Interfacing between a LIMS and a CDS is not a case of simply taking CDS data and placing it in the LIMS. To be truly effective, a CDS/LIMS interface needs to be able to provide bi-directional communication between both components. A bi-directional interface must be able to actively extract information from, as well as submit information to, each application. This can involve querying the LIMS for a worklist of samples that are scheduled to run, uploading that list as a sequence file to the CDS and then collecting the results from the CDS and reporting to the LIMS. To be considered as an interfacing standard, the CDS/LIMS interface must be capable of fully automating all of the steps involved in worklist management and data reporting.

Manage a variety of data formats
Being able to interface to a variety of CDS and LIMS applications requires that the interfacing solution be able to manage a variety of data formats. The number of available programs, file formats and interfacing requirements necessitates a configurable solution that can directly manage everything from text files to ODBC queries, in almost any format.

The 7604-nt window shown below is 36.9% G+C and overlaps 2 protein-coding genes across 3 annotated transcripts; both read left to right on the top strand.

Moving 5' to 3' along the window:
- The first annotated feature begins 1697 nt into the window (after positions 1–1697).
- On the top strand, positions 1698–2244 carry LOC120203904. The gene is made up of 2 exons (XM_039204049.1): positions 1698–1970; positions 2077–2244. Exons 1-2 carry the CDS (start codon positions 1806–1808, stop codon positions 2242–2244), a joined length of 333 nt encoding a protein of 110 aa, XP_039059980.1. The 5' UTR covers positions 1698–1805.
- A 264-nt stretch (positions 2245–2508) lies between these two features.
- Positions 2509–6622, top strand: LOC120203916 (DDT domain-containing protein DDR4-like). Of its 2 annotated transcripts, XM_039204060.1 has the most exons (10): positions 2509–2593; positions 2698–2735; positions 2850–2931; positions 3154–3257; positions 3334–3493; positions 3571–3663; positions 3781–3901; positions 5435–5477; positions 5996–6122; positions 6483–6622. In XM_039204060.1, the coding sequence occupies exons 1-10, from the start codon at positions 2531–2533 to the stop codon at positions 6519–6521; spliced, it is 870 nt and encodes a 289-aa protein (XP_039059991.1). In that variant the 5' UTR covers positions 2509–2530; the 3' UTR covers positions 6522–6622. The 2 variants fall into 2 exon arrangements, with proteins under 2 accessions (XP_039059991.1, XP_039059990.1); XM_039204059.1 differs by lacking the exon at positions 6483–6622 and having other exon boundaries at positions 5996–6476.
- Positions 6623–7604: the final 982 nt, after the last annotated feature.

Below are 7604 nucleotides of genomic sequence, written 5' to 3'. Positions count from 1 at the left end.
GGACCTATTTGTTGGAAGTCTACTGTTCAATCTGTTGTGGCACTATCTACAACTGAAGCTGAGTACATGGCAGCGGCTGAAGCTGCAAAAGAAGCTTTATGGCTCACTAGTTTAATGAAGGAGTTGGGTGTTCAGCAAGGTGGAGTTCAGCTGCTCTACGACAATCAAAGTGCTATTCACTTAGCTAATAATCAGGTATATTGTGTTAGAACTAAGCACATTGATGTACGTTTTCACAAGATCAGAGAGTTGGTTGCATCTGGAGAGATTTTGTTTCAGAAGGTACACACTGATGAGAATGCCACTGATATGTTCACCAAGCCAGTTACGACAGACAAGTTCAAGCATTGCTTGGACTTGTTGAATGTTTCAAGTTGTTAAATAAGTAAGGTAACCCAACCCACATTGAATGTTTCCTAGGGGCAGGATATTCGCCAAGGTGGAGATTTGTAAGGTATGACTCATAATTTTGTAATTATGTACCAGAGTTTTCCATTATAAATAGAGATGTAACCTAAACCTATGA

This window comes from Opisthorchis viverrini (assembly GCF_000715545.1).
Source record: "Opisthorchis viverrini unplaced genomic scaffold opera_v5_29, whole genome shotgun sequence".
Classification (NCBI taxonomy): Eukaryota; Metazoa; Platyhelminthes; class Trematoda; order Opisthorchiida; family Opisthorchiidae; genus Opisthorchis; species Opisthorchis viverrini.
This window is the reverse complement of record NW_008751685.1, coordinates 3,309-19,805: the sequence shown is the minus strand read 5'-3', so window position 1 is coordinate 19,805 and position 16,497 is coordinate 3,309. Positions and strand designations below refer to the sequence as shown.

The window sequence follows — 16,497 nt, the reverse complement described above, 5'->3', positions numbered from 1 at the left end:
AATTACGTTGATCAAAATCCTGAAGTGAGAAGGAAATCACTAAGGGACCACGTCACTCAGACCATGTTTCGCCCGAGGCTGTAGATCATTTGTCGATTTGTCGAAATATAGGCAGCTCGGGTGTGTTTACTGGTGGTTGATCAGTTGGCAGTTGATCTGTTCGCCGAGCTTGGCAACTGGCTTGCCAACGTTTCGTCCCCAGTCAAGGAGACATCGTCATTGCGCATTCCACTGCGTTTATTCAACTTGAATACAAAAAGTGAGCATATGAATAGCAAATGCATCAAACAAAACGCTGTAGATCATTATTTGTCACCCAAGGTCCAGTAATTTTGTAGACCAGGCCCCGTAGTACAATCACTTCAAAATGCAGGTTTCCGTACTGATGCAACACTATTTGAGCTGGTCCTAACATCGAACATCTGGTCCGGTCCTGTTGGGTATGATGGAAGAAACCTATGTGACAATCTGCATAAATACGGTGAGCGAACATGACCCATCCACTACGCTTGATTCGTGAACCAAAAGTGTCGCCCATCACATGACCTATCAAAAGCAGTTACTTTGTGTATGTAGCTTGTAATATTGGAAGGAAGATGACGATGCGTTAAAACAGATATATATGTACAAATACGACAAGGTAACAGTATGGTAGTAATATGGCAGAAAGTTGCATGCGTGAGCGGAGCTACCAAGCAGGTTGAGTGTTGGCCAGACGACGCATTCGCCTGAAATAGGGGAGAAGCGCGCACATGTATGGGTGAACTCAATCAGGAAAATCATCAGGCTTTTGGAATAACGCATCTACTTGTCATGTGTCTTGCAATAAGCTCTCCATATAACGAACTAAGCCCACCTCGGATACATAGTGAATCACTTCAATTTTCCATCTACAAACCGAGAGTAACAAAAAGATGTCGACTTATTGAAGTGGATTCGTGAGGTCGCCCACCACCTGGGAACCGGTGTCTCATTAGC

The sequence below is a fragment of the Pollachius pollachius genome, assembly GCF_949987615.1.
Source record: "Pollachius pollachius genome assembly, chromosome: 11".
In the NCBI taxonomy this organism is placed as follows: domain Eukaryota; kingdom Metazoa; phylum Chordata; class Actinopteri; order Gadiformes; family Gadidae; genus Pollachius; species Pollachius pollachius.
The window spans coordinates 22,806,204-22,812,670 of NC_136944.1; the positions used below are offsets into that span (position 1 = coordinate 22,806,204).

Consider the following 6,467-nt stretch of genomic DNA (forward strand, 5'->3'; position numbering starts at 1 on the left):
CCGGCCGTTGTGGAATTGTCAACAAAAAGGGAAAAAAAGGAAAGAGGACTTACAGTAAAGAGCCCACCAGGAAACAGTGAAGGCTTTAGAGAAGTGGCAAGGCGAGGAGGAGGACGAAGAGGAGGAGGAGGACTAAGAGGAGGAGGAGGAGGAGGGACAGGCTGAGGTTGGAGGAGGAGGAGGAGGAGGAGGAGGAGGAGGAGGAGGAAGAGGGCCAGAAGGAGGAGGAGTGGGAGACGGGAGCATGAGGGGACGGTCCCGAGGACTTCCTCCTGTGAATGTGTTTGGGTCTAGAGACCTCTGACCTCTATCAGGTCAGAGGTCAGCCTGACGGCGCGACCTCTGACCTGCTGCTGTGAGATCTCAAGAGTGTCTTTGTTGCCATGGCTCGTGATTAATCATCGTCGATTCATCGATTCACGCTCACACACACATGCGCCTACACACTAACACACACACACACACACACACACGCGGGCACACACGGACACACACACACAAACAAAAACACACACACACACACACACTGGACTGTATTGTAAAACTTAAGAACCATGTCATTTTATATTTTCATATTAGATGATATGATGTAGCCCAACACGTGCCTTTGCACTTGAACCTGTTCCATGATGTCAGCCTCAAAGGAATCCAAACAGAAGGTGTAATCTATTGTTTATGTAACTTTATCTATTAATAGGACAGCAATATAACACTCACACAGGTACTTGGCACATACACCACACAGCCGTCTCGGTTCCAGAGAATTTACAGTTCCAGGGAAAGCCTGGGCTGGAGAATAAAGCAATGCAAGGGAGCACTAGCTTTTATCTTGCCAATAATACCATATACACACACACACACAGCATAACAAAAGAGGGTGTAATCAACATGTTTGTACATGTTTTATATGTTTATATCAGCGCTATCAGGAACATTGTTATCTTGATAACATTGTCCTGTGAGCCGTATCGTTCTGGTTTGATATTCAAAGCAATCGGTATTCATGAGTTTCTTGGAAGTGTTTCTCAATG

Different CDS applications will manage both data upload and data reporting differently. Specific fields will vary from one application to another, as well as the means for transferring data and sample information. Ideally, a standard CDS/LIMS interface will provide a means of minimizing the impact when setting up the CDS portion of the interface. The best solutions will provide a configurable template for each CDS that can be configured to meet specific implementation requirements.

In many CDS applications, it is required that information from other sources and data from other analyses be combined with data from the CDS before it is reported to the LIMS. An example would be a sample weight that is incorporated into the CDS calculations. The weight may be part of the sample information that is contained in the LIMS or it may come from weighing the sample prior to the analysis. A good CDS interface will be able to incorporate that type of additional data as part of the information transfer between the LIMS and the CDS.

Each LIMS has its own interfacing requirements and each installation of the LIMS may include its own modifications that are unique to that specific facility. The reporting component in a standard CDS/LIMS interface must be flexible enough to accommodate the unique features of each LIMS implementation. As LIMS interfacing requirements change, it should be possible to easily modify the reporting component of the interface without impacting the other aspects of the interface.